First thing - MLPs (Master Limited Partnerships) - usually pipelines that have long term contracts on transporting natural gas and oil therefore their income streams are steady. Because they're a tax beneficial part of the tax code means they pay out substantially all of their profit. The net result is you get a stable earnings yield and 90% of it is paid out quarterly via dividends. I would own more than just one to stay diversified, and it pays to investigate where their pipelines are centered to make sure you don't get over concentrated in a certain area of the market which might be subject to gluts or shut-ins. Most MLP's sport 6-10% dividend yields - nothing to sneeze at in the low interest rate world we live in

Try a few of these:
ETP - Energy Transfer Partners. Has a 0.53 Beta, and a 7.61% yield at current price.

TCLP - TC Pipelines. Has a beta of 0.47, and 7.12% yield at current price.

WPZ - Williams Pipeline Partners. Beta of 1.25, but only because its been on an upward tear due to debt restructing. Its off its recent 52 week high and yields 6%.

EPD - Enterprise Product Partners. Beta of 0.54 and yields 6.3% at current price.

The second place we go is into the preferred security world. Typically representative of common stock, but slightly higher in the debt tier ladder than common stock, these move less than the common, but often support higher dividend yields than common. We're looking for lower volatility and higher yield with some appreciation potential - these securities fit the bill. Because it can be difficult to buy and sell individual securities as their volumes are light, its best to get an index.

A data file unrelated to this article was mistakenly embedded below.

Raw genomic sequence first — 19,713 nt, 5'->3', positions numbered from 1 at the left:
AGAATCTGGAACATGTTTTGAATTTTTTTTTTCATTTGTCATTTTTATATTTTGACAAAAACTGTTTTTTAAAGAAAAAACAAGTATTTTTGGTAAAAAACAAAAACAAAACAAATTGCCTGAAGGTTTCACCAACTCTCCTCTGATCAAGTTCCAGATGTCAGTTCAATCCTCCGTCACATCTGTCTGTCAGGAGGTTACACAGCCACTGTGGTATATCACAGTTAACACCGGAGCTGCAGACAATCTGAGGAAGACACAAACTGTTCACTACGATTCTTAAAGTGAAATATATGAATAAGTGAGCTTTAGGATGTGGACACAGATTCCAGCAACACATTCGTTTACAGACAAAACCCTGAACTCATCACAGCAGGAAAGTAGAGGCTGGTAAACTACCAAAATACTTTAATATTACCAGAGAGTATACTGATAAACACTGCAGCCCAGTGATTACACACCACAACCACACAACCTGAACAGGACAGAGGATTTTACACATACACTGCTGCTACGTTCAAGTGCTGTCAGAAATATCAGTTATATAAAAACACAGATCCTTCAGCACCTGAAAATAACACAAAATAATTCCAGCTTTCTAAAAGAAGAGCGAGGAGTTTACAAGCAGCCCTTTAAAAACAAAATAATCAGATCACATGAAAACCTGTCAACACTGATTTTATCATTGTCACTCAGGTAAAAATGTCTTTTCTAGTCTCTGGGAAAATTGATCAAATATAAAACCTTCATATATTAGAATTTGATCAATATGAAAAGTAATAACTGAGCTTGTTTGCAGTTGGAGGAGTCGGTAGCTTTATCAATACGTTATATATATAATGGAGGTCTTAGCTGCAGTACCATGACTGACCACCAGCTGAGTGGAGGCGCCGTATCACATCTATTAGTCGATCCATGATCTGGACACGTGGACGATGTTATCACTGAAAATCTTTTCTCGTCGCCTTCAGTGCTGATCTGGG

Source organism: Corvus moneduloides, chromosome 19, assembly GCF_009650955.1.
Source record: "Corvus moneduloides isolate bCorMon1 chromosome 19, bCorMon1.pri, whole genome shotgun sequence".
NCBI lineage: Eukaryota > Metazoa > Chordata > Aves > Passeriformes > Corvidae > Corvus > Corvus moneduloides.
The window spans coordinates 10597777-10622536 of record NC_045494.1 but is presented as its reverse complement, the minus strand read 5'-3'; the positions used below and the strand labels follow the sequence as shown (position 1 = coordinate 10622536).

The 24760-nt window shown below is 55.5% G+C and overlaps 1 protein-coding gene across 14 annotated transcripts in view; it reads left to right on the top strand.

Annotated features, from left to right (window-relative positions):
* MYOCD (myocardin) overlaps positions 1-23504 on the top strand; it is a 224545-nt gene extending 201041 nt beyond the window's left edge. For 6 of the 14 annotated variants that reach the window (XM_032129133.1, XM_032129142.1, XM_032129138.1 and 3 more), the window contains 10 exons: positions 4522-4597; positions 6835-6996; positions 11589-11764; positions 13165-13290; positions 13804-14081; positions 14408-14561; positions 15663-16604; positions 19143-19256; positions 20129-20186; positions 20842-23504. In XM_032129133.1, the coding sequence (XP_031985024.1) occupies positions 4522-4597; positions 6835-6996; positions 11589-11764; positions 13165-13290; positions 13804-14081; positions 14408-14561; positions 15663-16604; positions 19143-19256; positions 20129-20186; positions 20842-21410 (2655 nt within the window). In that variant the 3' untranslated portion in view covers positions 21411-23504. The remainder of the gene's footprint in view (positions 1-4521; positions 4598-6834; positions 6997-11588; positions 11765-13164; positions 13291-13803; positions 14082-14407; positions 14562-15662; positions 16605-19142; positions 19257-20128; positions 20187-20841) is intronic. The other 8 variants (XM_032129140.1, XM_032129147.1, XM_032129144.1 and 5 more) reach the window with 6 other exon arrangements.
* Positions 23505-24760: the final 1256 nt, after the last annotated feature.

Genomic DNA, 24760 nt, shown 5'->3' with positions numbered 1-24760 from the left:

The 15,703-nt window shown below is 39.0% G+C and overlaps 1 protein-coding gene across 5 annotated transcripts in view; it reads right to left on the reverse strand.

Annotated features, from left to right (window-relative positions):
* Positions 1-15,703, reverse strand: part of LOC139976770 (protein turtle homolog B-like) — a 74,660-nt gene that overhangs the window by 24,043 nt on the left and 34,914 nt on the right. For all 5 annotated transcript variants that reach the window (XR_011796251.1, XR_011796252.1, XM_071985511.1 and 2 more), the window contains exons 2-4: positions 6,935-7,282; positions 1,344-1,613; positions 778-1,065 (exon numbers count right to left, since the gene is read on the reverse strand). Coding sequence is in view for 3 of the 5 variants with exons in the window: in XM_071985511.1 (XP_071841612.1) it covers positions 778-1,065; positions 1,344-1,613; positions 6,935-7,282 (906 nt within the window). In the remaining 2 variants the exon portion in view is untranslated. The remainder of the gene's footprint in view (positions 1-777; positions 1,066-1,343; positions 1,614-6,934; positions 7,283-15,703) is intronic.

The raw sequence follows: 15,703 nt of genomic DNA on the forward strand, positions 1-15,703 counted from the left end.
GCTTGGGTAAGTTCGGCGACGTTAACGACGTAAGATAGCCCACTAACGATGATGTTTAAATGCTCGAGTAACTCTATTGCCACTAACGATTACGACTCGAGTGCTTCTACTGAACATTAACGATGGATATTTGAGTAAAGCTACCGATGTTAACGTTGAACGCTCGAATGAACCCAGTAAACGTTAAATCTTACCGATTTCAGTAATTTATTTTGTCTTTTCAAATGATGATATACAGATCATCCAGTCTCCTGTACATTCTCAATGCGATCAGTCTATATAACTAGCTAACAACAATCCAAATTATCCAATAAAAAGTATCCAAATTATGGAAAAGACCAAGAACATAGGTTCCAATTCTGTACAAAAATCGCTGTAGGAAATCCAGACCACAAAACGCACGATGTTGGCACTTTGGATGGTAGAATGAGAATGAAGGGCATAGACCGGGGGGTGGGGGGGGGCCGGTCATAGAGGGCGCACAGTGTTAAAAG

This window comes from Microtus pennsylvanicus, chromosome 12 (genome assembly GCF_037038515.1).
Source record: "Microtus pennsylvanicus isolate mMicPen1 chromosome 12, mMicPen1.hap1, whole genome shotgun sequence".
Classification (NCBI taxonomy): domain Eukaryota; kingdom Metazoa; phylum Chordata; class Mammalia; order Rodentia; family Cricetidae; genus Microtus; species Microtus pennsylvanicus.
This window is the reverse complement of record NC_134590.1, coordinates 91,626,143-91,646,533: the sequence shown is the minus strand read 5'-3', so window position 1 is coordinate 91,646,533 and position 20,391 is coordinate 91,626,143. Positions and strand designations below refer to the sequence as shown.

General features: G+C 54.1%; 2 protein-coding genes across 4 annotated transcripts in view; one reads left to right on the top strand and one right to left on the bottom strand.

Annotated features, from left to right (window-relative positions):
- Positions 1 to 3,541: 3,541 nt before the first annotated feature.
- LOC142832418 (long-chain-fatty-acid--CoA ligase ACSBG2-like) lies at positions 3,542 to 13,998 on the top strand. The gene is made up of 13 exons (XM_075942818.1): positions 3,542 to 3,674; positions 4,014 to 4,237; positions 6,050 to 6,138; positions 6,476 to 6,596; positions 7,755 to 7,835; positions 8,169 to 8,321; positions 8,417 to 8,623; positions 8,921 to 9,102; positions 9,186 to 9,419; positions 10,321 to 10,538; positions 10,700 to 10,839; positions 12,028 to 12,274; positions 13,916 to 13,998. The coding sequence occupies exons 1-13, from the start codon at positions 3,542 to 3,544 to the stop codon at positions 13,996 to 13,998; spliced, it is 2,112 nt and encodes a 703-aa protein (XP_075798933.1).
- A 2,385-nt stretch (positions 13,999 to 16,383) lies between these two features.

Try this:

PFF - Ishares Preferred Stock Index. Also recently off its 52 week high, it has a bit higher beta than MLPs at 1.02, but again this is because of the rapid appreciation. This pays a variable dividend which is normally around 7-9% depending on the underlying securities distributions. The good news is it pays monthly so the income stream is steady. While this follows the financial stocks moves to an extent, it gives you the exposure and income mix that makes for a successful long term holding. Also, because its an index fund, its got a pretty low expense ratio.

Next thing you should look into is convertible bond funds and indexes. Convertibles pay a coupon like a normal bond, but they're typically apportioned a share conversion option if the common stock of the bonded company appreciates to a certain point. Because of this, the yields are slightly lower than regular bonds for the same company, but the yield remains attractive because most of the companies issuing the convertibles are smaller companies hoping to grow their share price enough to release them from the bond obligation. Because they're smaller, they're a bit more speculative than blue chips and therefore have a higher yield. A great way to play this is through a mutual fund (you want them to do the research on the bond ratings). Vanguard is pretty much unbeatable from an expense ratio standpoint and VCVSX is my recommendation.